This year the Ballyduff Upper traditional show celebrated its 16th year with a visit from BBC TV Northern Ireland when their presenter, Michael McGarrigle filmed a selection from the opening night and what a wonderful show it was. A powerhouse traditional band led by ace box player Tony Dunne delivered a programme of soft airs, floating dance tunes, lilting dance numbers and rousing wild attacking, batter the floor music. With a cast of about seventy people, this is a marvellous community effort celebrating and keeping alive a memory of a very traditional way of life. The location is picturesque in the Blackwater Valley and the hall is tiered like an arena theatre. The welcome is real and genuine with tea and cake for early arrivals and the show is old-time friendly with a professional delivery that will leave you shouting for more.
A six piece band has Gerry McKee on bazouki as he drives the rhythm with modern glasses perched on his shaven head. David Hyland laid down a fine bodhran beat as tiny tot dancers weave a spell and make way for older dancers and still older set dancers who move from traditional pace to wild abandon.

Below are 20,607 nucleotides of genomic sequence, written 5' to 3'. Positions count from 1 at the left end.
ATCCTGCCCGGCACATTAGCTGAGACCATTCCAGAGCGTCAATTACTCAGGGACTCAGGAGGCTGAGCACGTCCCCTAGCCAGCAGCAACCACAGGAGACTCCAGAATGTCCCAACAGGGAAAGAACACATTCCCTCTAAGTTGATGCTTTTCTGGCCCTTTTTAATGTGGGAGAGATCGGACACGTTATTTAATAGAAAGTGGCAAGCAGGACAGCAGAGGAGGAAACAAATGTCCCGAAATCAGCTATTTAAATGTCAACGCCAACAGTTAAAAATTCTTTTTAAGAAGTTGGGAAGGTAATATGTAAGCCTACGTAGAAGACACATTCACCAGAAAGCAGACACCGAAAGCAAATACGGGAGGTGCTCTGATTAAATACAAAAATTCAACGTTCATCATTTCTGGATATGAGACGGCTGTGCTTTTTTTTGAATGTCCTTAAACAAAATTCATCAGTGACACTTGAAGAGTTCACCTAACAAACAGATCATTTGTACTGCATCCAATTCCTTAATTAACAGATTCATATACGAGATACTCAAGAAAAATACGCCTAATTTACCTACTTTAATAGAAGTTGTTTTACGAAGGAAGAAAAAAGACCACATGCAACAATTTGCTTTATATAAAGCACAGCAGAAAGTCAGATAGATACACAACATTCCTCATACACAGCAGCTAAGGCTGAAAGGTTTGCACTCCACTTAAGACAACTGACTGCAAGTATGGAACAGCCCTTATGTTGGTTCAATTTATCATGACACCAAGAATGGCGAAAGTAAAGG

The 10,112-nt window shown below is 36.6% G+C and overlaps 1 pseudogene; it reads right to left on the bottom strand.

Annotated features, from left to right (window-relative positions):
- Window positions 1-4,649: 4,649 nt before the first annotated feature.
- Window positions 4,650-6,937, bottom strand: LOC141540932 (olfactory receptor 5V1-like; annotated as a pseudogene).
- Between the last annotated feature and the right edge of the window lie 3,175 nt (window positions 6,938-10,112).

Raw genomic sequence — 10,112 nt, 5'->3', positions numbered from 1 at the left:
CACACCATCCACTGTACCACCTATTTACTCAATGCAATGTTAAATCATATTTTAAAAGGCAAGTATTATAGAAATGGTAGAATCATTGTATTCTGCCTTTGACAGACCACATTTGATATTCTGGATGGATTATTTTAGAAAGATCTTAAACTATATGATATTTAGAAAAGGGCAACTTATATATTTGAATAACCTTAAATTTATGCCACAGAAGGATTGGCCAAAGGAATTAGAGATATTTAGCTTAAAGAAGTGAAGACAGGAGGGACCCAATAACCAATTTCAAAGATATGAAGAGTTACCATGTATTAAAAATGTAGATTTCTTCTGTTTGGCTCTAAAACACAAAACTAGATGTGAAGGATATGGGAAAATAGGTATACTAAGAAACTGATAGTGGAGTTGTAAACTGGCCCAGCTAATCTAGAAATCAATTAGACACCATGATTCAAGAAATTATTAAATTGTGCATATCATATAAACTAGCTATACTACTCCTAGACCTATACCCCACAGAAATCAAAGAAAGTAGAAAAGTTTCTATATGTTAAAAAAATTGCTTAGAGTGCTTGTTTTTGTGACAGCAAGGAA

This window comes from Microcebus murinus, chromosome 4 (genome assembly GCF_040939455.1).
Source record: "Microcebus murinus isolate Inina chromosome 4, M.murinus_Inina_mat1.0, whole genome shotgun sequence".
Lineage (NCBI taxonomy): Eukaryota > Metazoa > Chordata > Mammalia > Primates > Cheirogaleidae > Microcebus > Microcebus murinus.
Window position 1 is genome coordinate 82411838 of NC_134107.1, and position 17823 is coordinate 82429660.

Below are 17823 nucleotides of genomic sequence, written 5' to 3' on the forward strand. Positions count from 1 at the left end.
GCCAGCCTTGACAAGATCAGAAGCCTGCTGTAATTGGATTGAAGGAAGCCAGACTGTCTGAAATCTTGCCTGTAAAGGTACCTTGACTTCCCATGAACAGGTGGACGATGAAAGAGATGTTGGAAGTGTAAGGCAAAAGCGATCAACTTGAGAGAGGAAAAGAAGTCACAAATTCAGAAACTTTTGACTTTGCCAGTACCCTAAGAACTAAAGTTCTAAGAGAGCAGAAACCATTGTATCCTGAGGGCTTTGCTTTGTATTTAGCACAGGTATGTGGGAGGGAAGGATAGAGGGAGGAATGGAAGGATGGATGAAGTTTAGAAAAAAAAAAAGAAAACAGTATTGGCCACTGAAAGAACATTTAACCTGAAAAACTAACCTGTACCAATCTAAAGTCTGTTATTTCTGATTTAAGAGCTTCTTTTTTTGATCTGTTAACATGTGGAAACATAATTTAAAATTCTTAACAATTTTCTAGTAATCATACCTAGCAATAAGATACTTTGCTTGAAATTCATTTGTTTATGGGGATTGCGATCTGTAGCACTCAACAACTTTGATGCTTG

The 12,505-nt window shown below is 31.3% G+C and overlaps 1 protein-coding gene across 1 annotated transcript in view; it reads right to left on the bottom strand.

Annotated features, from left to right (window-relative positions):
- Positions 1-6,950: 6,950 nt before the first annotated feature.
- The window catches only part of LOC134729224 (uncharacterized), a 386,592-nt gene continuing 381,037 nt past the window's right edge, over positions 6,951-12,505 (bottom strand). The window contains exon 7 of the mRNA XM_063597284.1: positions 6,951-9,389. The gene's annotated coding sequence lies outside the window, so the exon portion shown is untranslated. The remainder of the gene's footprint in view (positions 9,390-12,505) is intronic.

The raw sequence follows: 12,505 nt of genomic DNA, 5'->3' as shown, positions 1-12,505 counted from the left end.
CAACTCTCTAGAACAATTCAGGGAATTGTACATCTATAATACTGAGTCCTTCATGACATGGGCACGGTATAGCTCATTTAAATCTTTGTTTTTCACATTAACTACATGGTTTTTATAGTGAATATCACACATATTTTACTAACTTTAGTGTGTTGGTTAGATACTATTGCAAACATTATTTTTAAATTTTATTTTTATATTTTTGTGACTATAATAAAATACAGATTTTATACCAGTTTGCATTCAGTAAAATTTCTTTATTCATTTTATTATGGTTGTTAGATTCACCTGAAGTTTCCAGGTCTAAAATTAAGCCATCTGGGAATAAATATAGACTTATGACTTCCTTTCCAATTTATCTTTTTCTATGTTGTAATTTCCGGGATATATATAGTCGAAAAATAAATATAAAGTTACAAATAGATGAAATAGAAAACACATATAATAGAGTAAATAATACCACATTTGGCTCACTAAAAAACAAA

The famous seanachai (or storyteller) James Lenane set the scene with a memorable recitation Fogarty’s Thrashing as Luke Hitchman and Grainne Kearney delighted in dance.
Devrore Scanlon from Co. Limerick sang Isle of Hope / Isle of Tears to fine accordion accompaniment and her version of I’ll Forgive Him and My Cavan Girl were highlights of a memorable entertainment.
Aine Fitzpatrick was excellent on flute and tin whistle and a duet with an unnamed and beautiful pregnant girl was a gem. Another highlight was the difficult Brush Dance devised by Ciara Dunne and danced with such style and accuracy by Emma Daly, Niall Ahearne, James Daly and Sharon Houlihan.
I loved the pace and flow of the show as dancers of all ages shone in a selection of styles and tunes. People just wove a spell as the stage emerged into an almost hypnotic rhythm of music and dance. The adult set dancers impressed and the evening worked up to a powerhouse of wild abandon.
Liam Murphy, The Munster Express, July 15th, 2008